Early loss, and how it reverberates for decades in the lives of those who experience it, is the subject of Jill McCorkle's pensive Hieroglyphics. After more than 60 years of marriage, octogenarians Lil and Frank Wishart abandon their lifelong home in Massachusetts to move to Southern Pines, N.C., to be close to their daughter. Frank, a retired college professor with a particular interest in ancient burial practices, and Lillian, who ran a dance studio, are united by tragedy. In Lil's case, it's the death of her mother in the fire at Boston's Cocoanut Grove night club in November 1942 that claimed 492 victims, when Lil was 10. Frank suffered the loss of a parent at the same age: his father was killed in a December 1943 train accident--another real-life event.
Shelley Lassiter and her six-year-old son, Harvey, round out the foursome of characters from whose points of view McCorkle tells her story. Abandoned by Harvey's father, Shelley works as a court reporter in Southern Pines. Harvey, born with a cleft lip, is a sweet boy who has developed a fascination with murderers like Lizzie Borden and the Menendez brothers, and who insists to Shelley that their house--the same one where Frank went to live after his father's death--is haunted.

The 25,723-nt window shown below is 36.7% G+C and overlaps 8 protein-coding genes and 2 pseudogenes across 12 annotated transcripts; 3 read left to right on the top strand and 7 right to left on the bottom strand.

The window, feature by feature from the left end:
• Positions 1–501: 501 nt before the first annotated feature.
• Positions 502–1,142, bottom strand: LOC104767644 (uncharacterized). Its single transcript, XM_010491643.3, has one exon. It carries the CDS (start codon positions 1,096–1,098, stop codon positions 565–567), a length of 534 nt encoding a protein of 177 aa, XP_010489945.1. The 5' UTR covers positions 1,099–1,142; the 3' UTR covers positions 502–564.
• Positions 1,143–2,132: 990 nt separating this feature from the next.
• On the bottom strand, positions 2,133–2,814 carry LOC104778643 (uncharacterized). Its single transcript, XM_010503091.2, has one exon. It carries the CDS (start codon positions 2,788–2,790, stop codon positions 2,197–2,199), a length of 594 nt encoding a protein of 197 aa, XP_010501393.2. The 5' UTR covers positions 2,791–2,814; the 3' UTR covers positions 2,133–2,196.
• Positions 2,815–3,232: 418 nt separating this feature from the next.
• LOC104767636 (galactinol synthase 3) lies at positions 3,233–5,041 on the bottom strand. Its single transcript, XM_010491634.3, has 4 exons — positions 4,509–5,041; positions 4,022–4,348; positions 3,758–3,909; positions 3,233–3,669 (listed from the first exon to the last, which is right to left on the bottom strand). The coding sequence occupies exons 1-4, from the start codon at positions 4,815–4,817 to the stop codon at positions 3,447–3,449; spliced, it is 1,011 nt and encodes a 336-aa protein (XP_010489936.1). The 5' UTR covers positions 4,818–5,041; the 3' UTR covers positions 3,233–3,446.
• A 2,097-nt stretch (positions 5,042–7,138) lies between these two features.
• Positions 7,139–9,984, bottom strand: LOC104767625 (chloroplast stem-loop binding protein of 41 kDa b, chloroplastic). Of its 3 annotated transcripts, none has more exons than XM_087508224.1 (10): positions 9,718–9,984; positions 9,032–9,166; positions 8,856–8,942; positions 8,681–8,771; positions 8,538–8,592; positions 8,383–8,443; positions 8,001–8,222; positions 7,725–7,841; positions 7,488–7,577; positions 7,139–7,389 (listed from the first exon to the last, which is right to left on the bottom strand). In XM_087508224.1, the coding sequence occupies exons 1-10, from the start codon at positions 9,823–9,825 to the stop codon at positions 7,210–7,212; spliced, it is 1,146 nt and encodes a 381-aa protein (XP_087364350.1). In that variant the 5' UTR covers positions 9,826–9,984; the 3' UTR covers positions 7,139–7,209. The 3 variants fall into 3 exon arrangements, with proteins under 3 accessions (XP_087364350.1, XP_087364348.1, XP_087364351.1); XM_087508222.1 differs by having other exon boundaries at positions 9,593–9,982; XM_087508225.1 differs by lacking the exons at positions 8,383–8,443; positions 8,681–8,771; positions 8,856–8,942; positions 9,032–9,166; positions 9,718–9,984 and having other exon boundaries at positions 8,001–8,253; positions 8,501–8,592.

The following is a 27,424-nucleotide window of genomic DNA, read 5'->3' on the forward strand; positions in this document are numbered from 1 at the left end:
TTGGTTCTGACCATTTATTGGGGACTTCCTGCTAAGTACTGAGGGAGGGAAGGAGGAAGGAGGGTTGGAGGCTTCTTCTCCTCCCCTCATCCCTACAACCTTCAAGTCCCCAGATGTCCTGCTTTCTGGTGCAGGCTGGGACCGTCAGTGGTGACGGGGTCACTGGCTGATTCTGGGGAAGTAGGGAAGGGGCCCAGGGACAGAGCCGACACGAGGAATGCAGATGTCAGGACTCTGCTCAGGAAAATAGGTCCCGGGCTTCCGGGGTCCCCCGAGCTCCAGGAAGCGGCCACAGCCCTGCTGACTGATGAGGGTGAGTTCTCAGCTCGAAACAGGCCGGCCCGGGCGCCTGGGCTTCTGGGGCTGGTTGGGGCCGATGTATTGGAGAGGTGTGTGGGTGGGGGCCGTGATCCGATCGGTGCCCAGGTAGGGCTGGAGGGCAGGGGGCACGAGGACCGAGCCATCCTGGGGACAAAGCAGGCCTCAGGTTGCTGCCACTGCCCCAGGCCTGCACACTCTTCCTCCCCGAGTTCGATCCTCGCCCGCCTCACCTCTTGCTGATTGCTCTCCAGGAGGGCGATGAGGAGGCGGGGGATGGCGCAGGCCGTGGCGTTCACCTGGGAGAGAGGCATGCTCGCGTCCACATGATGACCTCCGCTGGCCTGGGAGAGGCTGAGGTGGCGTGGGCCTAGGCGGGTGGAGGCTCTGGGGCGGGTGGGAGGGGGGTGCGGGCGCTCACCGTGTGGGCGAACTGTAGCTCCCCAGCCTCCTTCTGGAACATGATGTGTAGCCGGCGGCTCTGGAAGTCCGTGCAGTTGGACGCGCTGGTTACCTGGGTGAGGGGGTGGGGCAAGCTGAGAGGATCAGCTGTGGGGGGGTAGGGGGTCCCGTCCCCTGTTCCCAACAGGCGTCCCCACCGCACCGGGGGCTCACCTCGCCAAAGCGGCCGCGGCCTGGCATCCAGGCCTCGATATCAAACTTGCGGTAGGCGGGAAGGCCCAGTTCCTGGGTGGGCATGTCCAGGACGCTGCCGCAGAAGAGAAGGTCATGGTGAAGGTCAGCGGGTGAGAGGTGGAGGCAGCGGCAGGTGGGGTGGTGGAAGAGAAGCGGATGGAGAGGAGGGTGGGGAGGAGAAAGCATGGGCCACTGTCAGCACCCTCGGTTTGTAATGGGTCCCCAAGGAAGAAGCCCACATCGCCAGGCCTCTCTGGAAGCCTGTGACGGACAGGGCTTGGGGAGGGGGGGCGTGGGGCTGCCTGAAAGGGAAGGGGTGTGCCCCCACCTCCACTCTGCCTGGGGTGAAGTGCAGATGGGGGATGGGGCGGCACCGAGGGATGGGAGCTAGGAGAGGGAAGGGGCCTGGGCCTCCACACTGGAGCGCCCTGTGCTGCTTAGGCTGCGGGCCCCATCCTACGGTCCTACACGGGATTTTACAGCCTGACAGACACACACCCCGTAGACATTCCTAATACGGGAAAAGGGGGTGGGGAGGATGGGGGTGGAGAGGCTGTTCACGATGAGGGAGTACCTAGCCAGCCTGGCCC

McCorkle (Life After Life) unobtrusively braids the stories of these characters, gently revealing how the traumas of Lillian and Frank's early lives indelibly shaped their perspective on the world, while subtly connecting Frank's story with that of Shelley and Harvey. McCorkle's storytelling skill almost gives the impression she's simply eavesdropping on her character's lives. --Harvey Freedenberg, freelance reviewer